Orientation Observation In-depth interviews Document analysis and semiology Conversation and discourse analysis Secondary Data Surveys Experiments Ethics Research outcomes



Social Research Glossary

About Researching the Real World



© Lee Harvey 2012–2019

Page updated 25 January, 2019

Citation reference: Harvey, L., 2012–2019, Researching the Real World, available at
All rights belong to author.


A Guide to Methodology

8. Surveys

8.1 Introduction to surveys
8.2 Methodological approaches
8.3 Doing survey research

8.3.1 Aims and purpose
8.3.2 Background to the research
8.3.3 Feasibility
8.3.4 Hypotheses
8.3.5 Operationalisation
8.3.6 How will data be collected and what are the key relationships?
8.3.7 Designing the research instrument
8.3.8 Pilot survey
8.3.9 Sampling
8.3.10 Questionnaire distribution and interviewing
8.3.11 Coding data
8.3.12 Analysis Response rate Frequency tables Graphical representation Measures of central tendency (averages) Levels of measurement Crosstabulation Measures of dispersion Generalising from samples Dealing with sampling error Confidence limits Statistical significance Association Summary of significance testing and association: an example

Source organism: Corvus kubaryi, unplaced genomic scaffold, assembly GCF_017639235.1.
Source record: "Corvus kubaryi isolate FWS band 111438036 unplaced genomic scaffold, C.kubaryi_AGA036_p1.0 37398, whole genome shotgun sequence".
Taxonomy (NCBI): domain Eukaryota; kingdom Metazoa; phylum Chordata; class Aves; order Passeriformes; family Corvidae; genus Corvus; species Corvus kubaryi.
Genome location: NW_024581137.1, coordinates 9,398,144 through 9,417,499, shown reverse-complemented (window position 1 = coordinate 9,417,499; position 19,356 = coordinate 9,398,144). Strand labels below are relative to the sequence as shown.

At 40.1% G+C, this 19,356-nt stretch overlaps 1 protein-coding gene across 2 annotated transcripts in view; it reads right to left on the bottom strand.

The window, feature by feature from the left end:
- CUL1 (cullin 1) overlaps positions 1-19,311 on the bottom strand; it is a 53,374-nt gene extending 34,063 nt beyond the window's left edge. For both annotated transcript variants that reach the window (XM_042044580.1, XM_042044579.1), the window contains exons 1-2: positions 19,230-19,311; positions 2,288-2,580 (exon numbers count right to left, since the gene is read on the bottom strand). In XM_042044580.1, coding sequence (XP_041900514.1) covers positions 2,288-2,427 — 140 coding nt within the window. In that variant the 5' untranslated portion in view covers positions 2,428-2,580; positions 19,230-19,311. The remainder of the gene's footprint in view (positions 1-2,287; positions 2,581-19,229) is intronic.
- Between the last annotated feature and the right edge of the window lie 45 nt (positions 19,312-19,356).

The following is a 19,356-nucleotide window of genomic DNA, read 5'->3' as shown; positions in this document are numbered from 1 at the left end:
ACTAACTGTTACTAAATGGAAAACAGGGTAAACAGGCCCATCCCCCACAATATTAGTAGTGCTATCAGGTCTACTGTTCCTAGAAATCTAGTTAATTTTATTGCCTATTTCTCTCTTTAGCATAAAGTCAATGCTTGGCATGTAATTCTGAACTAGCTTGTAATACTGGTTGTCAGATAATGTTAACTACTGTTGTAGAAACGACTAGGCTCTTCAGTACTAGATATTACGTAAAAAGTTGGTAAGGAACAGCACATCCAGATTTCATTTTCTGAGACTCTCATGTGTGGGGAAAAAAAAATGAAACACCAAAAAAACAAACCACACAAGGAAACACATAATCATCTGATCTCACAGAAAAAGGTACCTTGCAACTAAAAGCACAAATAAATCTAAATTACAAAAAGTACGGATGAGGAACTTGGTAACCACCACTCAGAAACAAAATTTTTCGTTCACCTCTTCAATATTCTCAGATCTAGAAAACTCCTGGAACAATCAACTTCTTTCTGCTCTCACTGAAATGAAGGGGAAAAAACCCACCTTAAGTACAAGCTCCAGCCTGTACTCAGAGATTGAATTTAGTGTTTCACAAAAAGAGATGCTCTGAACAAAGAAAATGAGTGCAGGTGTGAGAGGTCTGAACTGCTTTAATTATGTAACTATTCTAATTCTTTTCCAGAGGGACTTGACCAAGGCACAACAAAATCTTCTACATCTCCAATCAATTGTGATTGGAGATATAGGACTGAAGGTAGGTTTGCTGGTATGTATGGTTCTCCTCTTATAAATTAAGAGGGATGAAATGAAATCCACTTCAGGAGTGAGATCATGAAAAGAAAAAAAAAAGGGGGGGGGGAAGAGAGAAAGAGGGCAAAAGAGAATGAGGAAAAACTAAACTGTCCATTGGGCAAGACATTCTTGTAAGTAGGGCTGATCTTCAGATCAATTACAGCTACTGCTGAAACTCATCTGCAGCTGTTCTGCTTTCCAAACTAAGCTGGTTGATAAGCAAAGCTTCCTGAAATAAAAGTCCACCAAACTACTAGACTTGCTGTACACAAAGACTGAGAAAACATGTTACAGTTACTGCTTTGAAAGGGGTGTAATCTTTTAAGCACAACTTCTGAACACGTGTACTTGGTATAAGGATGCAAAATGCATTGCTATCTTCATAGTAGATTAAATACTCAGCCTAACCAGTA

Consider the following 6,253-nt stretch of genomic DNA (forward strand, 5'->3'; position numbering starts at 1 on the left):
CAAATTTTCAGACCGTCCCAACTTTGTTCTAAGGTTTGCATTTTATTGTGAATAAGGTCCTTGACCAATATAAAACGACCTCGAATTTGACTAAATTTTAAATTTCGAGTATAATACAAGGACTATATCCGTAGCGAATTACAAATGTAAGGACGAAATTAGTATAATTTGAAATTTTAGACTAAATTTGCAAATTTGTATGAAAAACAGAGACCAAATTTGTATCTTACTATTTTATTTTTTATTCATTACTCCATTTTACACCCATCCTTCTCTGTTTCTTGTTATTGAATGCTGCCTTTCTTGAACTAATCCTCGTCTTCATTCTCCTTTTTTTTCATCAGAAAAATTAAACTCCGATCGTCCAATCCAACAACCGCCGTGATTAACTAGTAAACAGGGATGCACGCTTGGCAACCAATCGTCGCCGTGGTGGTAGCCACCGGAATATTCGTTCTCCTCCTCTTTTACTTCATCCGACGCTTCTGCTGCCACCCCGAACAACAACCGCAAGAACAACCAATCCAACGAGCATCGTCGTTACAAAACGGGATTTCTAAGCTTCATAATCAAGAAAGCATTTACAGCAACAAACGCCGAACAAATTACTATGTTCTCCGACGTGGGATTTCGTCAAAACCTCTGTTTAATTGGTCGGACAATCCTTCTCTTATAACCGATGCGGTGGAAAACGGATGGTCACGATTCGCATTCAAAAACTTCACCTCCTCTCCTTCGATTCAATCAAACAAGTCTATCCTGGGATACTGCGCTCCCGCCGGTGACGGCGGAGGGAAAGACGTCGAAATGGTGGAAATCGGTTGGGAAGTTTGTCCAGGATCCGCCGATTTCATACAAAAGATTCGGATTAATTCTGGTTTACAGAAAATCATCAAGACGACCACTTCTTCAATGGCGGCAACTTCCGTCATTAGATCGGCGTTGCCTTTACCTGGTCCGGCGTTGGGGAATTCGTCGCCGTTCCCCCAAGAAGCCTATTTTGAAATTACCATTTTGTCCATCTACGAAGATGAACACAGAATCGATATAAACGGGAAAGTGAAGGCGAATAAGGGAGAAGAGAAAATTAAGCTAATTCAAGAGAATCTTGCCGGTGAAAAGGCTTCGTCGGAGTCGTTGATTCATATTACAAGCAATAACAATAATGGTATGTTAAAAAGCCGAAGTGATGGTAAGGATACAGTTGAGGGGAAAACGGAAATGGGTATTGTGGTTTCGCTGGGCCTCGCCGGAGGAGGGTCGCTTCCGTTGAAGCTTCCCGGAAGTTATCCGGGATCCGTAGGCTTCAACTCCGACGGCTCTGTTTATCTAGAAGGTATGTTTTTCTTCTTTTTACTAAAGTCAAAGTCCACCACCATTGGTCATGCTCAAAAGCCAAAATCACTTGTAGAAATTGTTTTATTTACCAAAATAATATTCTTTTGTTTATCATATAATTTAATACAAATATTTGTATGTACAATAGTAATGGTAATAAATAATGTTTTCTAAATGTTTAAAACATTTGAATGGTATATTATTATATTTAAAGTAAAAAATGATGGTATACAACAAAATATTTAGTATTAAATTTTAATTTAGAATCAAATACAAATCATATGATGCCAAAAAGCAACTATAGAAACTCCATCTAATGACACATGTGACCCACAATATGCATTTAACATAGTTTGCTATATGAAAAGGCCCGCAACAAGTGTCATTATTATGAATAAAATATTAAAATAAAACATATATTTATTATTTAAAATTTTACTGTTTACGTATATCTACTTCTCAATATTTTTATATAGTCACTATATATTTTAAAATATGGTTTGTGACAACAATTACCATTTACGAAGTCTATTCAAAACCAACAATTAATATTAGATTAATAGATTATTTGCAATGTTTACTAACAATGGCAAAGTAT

8.3.13 Hypothesis testing
8.3.14 Significance tests
8.3.15 Report writing

8.4 Summary and conclusion Graphical representation
Frequency tables can also be presented in diagrammatic form. A bar chart, histogram or pie chart can sometimes represent the data in a more accessible or easily understood way than the frequency table.

The choice of diagram or table in the final report is primarily about what makes the report most readable. It is, however, inadvisable to present all the data in the same diagrammatic way. A report full of pie charts, however colourful they may be, is just as boring as one that has endless frequency tables.

Figure, is the vertical bar chart for the data on consenting age for men with the data grouped into three categories, below 21, 21 and above 21 (See Table for non-grouped data) and it shows at a glance what are the popular ages of consent. However, it doesn't include missing or percentage data, which may or may not be important in the report, depending on what one infers about the missing responses (see discussion in Section


Figure Consenting age for men (grouped data)


Compile the frequency table for the age of consent for women (V21) and draw a vertical bar chart to represent the table. Use a computerised graphics pack if you have access to one. How else might the data be represented graphically?

It is important, however, to note that there is no point in including tables or diagrams in a report without analysing what they mean and showing how they relate to your hypotheses. Do not fill your report up with tables and diagrams and hope that somehow they speak for themselves. Without some commentary they are a waste of space.

For more details on different types of graphical representation of statistics see, for example, and (both accessed 21 October 2016).


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